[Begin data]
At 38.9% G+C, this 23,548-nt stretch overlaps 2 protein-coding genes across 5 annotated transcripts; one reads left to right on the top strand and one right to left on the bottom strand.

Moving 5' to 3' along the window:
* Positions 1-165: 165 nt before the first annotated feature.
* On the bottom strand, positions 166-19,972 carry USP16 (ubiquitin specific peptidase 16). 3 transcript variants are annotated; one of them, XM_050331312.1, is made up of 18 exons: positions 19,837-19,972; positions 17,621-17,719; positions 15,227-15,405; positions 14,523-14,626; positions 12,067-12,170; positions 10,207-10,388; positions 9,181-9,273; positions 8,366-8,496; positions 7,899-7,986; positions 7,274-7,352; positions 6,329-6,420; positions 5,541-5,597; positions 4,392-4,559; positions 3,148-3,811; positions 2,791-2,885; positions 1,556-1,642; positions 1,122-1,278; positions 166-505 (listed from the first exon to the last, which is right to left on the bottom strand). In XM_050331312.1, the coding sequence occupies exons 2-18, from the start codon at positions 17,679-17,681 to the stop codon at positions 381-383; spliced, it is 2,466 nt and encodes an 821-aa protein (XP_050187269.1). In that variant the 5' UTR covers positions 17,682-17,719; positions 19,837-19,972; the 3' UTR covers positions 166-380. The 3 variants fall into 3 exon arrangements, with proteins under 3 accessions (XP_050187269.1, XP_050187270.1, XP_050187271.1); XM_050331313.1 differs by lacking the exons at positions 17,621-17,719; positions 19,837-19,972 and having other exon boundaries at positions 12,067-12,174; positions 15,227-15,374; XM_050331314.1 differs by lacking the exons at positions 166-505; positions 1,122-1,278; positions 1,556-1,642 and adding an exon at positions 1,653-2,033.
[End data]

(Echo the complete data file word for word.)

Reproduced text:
At 38.9% G+C, this 23,548-nt stretch overlaps 2 protein-coding genes across 5 annotated transcripts; one reads left to right on the top strand and one right to left on the bottom strand.

Moving 5' to 3' along the window:
* Positions 1-165: 165 nt before the first annotated feature.
* On the bottom strand, positions 166-19,972 carry USP16 (ubiquitin specific peptidase 16). 3 transcript variants are annotated; one of them, XM_050331312.1, is made up of 18 exons: positions 19,837-19,972; positions 17,621-17,719; positions 15,227-15,405; positions 14,523-14,626; positions 12,067-12,170; positions 10,207-10,388; positions 9,181-9,273; positions 8,366-8,496; positions 7,899-7,986; positions 7,274-7,352; positions 6,329-6,420; positions 5,541-5,597; positions 4,392-4,559; positions 3,148-3,811; positions 2,791-2,885; positions 1,556-1,642; positions 1,122-1,278; positions 166-505 (listed from the first exon to the last, which is right to left on the bottom strand). In XM_050331312.1, the coding sequence occupies exons 2-18, from the start codon at positions 17,679-17,681 to the stop codon at positions 381-383; spliced, it is 2,466 nt and encodes an 821-aa protein (XP_050187269.1). In that variant the 5' UTR covers positions 17,682-17,719; positions 19,837-19,972; the 3' UTR covers positions 166-380. The 3 variants fall into 3 exon arrangements, with proteins under 3 accessions (XP_050187269.1, XP_050187270.1, XP_050187271.1); XM_050331313.1 differs by lacking the exons at positions 17,621-17,719; positions 19,837-19,972 and having other exon boundaries at positions 12,067-12,174; positions 15,227-15,374; XM_050331314.1 differs by lacking the exons at positions 166-505; positions 1,122-1,278; positions 1,556-1,642 and adding an exon at positions 1,653-2,033.